They are barely in their twenties, but they already know about urgent issues, which are vital for human survival, and not because they learned about them but because they have experienced them. And they are not willing to wait for solutions to come.
It’s time to make room for the so-called Generation Z, who are already acting. They are studying, training, volunteering and helping educate children and adults. Swedish activist Greta Thunberg has become the most recognized face of this generation in the last year, but there are many like her in Puerto Rico. And many of these young Puerto Ricans prioritize civic action over entertainment, convinced that they cannot wait to become leaders in the future in order to take action, they have to act now.
They come from public or private schools or homeschool. In those spaces, as well as in non-profit organizations, they have been part of – or created – platforms to raise awareness, particularly, about the risks of climate change.
For them, climate change represents a critical present and an uncertain future but they also know that it can be different and better. That's why they act.
They have suffered or been very close to the ravages of poverty, which affects more than half of them. They have suffered the inefficiency of a government hijacked by fanaticism, unable to provide a quality education that reflects the reality in which they live, that challenges and inspires them. They know that part of the country and the planet they inherit is, to a large extent, the result of the conformist passivity of previous generations. And their action represents a wake up call for a society that is running against the clock.
They promote affirmative responses to food security from their platforms. Their lifestyles, as well as their production and consumption practices, are conscious and responsible. They run their own gardens and teach how to set up and run school or community gardens, and how to recycle and reduce the environmental footprint. They promote the implementation of energy policies based on renewable sources, the preservation of natural resources and orderly planning. And they choose careers that allow them to work for those solutions or design new ones to face challenges that older generations left them.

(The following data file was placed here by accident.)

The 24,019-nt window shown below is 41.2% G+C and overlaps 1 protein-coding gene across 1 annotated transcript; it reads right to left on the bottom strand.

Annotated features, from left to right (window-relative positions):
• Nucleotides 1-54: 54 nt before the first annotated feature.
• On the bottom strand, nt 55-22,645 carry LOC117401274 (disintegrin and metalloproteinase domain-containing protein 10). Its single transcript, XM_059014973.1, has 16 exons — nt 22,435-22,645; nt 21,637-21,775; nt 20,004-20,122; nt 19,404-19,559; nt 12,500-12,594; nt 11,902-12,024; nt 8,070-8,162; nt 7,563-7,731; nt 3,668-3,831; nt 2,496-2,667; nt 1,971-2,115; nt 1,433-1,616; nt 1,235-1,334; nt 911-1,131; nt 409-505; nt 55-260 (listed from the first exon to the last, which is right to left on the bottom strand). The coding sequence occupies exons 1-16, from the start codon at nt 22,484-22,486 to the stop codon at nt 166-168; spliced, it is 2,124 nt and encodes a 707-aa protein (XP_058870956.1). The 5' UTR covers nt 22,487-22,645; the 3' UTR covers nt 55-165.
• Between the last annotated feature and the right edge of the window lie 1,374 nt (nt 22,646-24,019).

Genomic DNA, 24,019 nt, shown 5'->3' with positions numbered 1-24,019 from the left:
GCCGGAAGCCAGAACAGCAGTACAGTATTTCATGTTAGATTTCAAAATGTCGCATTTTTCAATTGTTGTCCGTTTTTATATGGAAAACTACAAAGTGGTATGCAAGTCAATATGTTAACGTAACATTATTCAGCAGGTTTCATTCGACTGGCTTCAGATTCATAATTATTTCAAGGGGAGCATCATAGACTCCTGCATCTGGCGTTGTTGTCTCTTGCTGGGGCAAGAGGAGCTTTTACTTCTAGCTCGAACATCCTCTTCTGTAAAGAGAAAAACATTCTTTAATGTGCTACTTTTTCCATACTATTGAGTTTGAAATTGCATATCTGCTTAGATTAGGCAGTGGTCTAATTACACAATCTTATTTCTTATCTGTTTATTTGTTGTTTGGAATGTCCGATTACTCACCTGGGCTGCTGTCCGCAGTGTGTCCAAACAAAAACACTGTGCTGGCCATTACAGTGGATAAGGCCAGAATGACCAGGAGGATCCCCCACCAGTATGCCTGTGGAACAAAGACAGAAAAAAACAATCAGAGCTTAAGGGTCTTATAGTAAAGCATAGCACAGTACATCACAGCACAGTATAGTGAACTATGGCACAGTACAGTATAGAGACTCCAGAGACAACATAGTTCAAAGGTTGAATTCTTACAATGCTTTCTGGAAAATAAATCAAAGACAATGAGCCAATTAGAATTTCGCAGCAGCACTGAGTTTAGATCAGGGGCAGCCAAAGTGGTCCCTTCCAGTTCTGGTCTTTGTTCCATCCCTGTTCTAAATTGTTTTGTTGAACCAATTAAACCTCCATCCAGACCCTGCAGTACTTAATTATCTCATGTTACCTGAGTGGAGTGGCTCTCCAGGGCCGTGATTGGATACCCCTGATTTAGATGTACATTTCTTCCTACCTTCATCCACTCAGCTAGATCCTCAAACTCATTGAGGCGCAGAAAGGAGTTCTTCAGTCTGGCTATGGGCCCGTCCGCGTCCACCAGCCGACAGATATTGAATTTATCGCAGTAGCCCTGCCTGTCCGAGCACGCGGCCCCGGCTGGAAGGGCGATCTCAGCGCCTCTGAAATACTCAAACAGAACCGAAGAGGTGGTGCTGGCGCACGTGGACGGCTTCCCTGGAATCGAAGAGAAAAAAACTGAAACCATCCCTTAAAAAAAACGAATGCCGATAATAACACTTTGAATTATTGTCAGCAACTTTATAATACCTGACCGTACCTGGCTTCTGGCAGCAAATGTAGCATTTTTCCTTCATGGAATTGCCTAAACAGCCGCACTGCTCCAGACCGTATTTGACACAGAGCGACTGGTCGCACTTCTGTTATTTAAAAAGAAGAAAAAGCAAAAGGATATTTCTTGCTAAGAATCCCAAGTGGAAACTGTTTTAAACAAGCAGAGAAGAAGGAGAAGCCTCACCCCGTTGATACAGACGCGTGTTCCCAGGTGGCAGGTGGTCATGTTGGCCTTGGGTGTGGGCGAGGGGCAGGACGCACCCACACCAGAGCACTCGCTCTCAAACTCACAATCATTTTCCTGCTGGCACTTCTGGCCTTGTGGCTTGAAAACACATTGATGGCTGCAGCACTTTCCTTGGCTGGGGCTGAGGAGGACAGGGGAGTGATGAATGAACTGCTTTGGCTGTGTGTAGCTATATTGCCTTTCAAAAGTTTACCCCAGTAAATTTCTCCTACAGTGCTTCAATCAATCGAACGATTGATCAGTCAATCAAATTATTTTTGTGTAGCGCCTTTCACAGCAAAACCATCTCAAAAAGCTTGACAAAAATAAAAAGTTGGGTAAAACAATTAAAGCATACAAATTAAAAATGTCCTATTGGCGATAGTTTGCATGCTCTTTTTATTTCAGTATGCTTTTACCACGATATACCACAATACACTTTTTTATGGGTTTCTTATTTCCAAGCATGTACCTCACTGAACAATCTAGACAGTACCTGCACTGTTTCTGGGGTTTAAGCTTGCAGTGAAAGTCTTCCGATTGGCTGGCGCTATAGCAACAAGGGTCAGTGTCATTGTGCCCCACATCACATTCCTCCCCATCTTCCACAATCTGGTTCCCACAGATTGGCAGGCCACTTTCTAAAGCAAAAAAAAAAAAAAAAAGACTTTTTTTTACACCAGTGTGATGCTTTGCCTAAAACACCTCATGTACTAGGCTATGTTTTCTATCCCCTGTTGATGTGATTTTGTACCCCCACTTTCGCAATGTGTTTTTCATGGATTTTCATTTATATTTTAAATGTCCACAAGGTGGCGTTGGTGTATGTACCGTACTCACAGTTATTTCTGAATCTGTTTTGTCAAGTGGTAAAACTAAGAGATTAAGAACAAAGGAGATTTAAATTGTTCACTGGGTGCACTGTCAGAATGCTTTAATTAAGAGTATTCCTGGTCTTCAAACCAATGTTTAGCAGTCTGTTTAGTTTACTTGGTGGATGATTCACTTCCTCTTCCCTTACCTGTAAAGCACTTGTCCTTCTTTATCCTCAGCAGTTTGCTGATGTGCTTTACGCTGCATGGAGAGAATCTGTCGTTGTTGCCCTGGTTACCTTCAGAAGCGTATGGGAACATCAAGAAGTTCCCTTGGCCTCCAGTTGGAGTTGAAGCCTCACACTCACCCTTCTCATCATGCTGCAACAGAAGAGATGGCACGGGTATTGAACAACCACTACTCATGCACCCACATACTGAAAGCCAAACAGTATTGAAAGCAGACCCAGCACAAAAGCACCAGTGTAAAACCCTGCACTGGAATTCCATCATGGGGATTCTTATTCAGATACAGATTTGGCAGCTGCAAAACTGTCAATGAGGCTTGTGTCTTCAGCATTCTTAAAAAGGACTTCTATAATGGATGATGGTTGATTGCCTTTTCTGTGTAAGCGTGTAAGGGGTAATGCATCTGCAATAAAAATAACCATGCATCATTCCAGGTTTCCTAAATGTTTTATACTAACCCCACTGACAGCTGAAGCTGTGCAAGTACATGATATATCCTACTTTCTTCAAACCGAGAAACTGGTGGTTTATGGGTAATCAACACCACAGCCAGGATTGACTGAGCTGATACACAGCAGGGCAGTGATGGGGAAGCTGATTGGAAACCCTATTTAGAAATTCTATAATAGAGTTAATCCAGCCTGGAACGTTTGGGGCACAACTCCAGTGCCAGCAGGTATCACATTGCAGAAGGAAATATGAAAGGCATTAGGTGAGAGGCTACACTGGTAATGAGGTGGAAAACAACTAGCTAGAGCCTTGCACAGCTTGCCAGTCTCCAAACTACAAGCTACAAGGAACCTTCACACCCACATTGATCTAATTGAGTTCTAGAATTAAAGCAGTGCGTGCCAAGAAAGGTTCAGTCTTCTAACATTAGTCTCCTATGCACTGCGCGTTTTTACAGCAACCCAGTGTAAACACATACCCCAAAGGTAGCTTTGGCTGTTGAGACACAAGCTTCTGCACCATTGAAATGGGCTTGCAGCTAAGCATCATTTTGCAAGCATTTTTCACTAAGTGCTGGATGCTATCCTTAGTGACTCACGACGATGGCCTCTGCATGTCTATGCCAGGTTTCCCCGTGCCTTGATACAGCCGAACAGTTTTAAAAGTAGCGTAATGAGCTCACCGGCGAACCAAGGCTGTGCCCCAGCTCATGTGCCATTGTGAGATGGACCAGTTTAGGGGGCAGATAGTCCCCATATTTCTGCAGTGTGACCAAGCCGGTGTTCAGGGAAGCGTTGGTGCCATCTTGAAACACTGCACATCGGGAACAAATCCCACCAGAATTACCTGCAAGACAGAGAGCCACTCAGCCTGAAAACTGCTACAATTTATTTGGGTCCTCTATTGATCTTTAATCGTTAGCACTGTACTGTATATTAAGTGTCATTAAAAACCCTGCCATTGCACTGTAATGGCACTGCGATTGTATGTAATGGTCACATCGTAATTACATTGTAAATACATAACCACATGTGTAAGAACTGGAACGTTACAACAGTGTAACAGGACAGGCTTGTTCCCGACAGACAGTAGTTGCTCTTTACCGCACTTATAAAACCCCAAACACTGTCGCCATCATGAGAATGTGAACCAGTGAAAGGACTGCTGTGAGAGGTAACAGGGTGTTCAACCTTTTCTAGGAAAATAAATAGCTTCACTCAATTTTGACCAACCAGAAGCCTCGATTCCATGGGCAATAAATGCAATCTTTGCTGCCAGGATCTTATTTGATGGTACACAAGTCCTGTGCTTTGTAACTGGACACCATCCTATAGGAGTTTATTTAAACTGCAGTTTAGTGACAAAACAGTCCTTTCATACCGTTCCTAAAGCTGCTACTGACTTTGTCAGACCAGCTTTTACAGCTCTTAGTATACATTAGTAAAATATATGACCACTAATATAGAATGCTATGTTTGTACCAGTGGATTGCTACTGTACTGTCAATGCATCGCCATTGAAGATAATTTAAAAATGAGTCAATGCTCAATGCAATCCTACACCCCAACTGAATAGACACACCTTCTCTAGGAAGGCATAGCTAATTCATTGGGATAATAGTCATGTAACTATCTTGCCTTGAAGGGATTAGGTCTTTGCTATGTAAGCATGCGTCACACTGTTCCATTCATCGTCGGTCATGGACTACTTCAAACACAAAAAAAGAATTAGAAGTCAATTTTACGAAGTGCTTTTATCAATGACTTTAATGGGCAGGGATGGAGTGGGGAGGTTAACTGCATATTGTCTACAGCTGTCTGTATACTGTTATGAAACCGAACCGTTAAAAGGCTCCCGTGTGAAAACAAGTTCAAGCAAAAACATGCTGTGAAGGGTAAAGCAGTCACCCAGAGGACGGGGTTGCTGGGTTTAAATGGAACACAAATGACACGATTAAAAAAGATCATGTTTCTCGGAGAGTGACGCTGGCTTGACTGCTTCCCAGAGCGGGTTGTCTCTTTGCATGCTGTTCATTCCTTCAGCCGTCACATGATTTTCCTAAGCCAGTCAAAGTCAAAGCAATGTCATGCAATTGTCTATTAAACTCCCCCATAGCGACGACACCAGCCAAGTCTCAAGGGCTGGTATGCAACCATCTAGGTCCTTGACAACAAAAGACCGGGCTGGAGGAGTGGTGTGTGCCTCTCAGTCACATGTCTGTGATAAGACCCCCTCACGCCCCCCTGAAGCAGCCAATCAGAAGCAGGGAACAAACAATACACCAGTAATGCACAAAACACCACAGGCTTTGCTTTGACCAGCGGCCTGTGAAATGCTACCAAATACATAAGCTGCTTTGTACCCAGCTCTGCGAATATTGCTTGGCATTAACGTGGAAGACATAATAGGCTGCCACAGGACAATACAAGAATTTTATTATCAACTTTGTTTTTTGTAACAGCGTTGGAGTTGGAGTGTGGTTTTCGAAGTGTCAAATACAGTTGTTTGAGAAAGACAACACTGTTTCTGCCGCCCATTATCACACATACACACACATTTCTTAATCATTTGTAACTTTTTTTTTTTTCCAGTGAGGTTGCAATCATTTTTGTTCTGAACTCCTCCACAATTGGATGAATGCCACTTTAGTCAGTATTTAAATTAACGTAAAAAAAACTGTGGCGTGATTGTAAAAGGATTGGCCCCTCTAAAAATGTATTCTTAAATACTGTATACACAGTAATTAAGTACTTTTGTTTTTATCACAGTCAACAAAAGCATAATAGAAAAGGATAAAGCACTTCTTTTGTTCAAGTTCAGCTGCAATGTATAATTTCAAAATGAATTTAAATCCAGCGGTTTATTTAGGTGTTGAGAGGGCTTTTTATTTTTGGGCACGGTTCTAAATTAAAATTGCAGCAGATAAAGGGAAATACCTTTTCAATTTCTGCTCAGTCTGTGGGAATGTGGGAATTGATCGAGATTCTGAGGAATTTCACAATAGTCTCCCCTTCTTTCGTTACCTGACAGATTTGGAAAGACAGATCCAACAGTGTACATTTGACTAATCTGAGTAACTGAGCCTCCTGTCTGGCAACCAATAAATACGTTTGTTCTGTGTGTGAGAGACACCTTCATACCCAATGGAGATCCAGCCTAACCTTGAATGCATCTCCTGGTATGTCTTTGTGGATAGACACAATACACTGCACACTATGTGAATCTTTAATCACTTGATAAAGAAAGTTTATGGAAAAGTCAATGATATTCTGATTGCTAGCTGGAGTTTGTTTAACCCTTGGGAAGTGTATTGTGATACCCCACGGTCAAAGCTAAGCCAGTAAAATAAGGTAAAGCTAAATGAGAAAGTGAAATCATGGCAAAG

Across the island, these young voices advocate for inclusion and social justice. They have experienced the value of community unity and self-management, especially at the most critical time for the island.
It is encouraging that this generation is mostly free of partisan interests and they make their way as a unifying force. They demand to be heard, not with the tolerance, but with respect, the respect for the ones who are right. We should listen to them.
With them, the political class is challenged to live up to the occasion and transform itself or give way to new generations. They demand a responsive and transparent government, to the point of becoming the protagonists of the most significant shock to the government in decades. They know because they grew amid multiple crises, who caused them and why. They are saying enough is enough and recognize themselves as the "Yo no me dejo" (‘I’m not going to let you do this to me) generation.
They will not allow it and it is time to support them by removing obstacles so they can participate in decisions and develop their proposals. It is also time to learn from them and draw on the knowledge of previous generations for their projects.
After all, they decided to start now, before their problems get worse. They demand respect for their rights to participate in a change of direction leading to better living conditions and to enjoy. It´s time to let them participate so they can leave their grandchildren a world better than the one they found.